Two decades ago, Houston’s Third Ward was struggling with crime, drugs and abandoned homes. Back then, Rick Lowe was one of many artists who bought and transformed area row houses into spaces for work, exhibition and as art itself, bringing both beauty and stability to the community. Now there are concerns that gentrification threatens to push out longtime residents. Jeffrey Brown reports.
    Original Air Date: February 25, 2015
  • Does China have a secret plan to take America’s place?
    In the bestselling but controversial new book "The Hundred-Year Marathon," author and former Pentagon official Michael Pillsbury argues that China is angling to replace the United States as a global superpower. Chief foreign affairs correspondent Margaret Warner interviews Pillsbury about what he thinks the U.S. can do to counteract the “secret strategy.”
    Original Air Date: February 25, 2015
  • Why tech companies struggle with gender equality
    A discrimination lawsuit in California involving a former employee at a Silicon Valley venture capital firm signals another instance of that industry being critiqued for its treatment of women. Jeffrey Brown talks to Nicole Sanchez of Vaya Consulting and Nellie Bowles of Re/code.
    Original Air Date: February 25, 2015
    Businesswoman in office working on computer. Photo illustration by Getty Images
  • Do business dress codes trump religious freedom?
    The Supreme Court is considering a case brought by a young Muslim woman who was not hired for a job at a clothing store after she wore a headscarf to the interview. Marcia Coyle of The National Law Journal offers background on the case, plus Gwen Ifill gets analysis from Rae Vann of the Equal Employment Advisory Council and civil rights attorney Munia Jabbar.
    Original Air Date: February 25, 2015
  • What’s dividing Republicans over Homeland Security funding
    With just days before the deadline to fund Homeland Security, it’s congressional Republicans who are divided over blocking President Obama’s immigration reform efforts and avoiding a shutdown. Political editor Lisa Desjardins joins Gwen Ifill to discuss the political battles at the Capitol.
    Original Air Date: February 25, 2015
    The logo of the Department of Homeland Security is seen at US Immigration and Customs Enforcement in Washington, DC, February 25, 2015. House democrats see the GOP's security strategy as a political blunder. Photo by Saul Loeb/AFP/Getty Images.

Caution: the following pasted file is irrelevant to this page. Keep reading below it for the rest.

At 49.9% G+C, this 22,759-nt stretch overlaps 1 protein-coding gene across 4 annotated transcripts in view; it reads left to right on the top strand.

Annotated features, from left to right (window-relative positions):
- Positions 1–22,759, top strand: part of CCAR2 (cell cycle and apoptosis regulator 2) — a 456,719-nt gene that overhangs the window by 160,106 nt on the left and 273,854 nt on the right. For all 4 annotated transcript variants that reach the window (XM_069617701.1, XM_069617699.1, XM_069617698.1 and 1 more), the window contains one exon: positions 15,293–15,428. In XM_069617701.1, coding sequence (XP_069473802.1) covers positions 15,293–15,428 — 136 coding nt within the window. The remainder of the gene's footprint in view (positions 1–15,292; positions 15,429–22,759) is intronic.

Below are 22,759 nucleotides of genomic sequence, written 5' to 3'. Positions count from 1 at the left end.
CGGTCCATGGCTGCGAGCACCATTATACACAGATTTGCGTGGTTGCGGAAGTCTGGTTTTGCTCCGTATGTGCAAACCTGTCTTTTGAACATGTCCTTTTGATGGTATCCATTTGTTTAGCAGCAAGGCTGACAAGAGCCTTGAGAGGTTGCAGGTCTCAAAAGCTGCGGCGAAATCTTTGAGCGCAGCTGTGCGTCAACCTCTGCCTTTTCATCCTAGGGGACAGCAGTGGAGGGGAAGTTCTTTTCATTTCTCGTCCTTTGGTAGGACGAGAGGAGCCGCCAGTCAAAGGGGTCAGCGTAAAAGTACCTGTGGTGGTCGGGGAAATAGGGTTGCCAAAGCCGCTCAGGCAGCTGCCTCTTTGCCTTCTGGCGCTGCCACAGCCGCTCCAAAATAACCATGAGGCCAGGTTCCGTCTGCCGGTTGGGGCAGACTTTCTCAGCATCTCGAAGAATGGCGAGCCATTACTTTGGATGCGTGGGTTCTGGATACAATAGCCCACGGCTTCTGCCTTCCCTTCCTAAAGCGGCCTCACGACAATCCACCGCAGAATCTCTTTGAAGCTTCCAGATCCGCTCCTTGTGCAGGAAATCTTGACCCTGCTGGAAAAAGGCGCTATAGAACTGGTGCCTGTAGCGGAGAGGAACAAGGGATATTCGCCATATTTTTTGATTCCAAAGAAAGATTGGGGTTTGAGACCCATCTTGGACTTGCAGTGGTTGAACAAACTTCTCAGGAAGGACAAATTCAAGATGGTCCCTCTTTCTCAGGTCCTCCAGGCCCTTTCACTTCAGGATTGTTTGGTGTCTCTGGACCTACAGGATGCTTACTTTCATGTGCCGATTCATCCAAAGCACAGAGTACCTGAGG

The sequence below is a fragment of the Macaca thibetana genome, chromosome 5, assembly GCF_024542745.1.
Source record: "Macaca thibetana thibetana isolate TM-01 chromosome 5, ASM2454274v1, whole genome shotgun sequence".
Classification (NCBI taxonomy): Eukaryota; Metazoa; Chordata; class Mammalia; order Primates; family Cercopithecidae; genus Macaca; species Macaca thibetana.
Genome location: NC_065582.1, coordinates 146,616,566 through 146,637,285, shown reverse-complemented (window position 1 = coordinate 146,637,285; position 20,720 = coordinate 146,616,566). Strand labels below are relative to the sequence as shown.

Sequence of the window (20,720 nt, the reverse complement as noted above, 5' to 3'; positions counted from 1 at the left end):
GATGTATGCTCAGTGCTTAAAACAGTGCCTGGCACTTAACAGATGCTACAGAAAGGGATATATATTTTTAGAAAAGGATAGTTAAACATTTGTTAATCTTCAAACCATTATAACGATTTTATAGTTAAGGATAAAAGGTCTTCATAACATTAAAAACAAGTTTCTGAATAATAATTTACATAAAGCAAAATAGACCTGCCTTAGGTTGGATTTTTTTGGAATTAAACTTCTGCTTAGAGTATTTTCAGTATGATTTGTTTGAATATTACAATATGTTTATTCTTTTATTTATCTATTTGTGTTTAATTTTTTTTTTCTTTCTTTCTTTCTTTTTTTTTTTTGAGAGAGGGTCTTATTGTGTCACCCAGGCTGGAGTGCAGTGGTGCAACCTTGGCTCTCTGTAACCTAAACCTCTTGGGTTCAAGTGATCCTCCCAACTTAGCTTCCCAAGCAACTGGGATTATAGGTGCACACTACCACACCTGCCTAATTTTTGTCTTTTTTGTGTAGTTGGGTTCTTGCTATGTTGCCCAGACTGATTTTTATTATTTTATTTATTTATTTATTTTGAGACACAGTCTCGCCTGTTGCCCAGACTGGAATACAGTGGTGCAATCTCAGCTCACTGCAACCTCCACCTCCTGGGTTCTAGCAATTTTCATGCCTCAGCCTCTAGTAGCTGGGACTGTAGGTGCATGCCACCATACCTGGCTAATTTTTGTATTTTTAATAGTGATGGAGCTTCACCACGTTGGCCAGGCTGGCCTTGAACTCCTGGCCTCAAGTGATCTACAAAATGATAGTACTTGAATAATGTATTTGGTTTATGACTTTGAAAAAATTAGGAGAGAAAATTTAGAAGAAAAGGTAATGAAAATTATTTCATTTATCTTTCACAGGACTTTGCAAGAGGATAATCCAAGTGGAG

Tuesday, February 24, 2015

  • Local officials feel the pressure when Congress won’t act
    While Congress debates how to move forward on Department of Homeland Security funding, thousands of county officials from across the U.S. are on Capitol Hill to urge lawmakers to act on a wide range of issues, including immigration. Jeffrey Brown speaks with Liz Archuleta of Coconino County in Arizona and Glen Whitley of Tarrant County in Texas about the local impact of political gridlock.
    Original Air Date: February 24, 2015
    A federal judge in Texas blocked President Obama's executive action on immigration. Photo by Jahi Chikwendiu/The Washington Post
  • As diversity increases, will U.S. be more or less divided?
    The United States is rapidly transforming into a more diverse, more educated and older nation. Gwen Ifill talks to Karlyn Bowman of the American Enterprise Institute and Ruy Teixeira of the Center for American Progress about a special collaborative report that analyzes the implications of these changes and what they mean for American politics.
    Original Air Date: February 24, 2015
    states of change  monitor  2   diverse population in us
  • Special courts take on criminal cases of troubled veterans
    Around the country, special courts are set up for former military members who have been charged with crimes after returning to civilian life, and who may be struggling with PTSD. Judges, lawyers, probation officers and others work together to treat or punish each defendant. Special correspondent Spencer Michels reports on how the new approach can offer troubled veterans a path forward.
    Original Air Date: February 24, 2015
    VETERAN COURT MONITOR  us military
  • What President Obama’s veto means for Keystone’s future
    A bill approving the construction of the Keystone XL pipeline was the first order of business for the Republican-led Congress this year, and today that bill was vetoed by President Obama. Gwen Ifill gets two views from Jeremy Symons of the Environmental Defense Fund and Robert Bryce of the Manhattan Institute.
    Original Air Date: February 24, 2015
    A depot used to store pipes for Transcanada Corp's planned Keystone XL oil pipeline is seen in Gascoyne North Dakota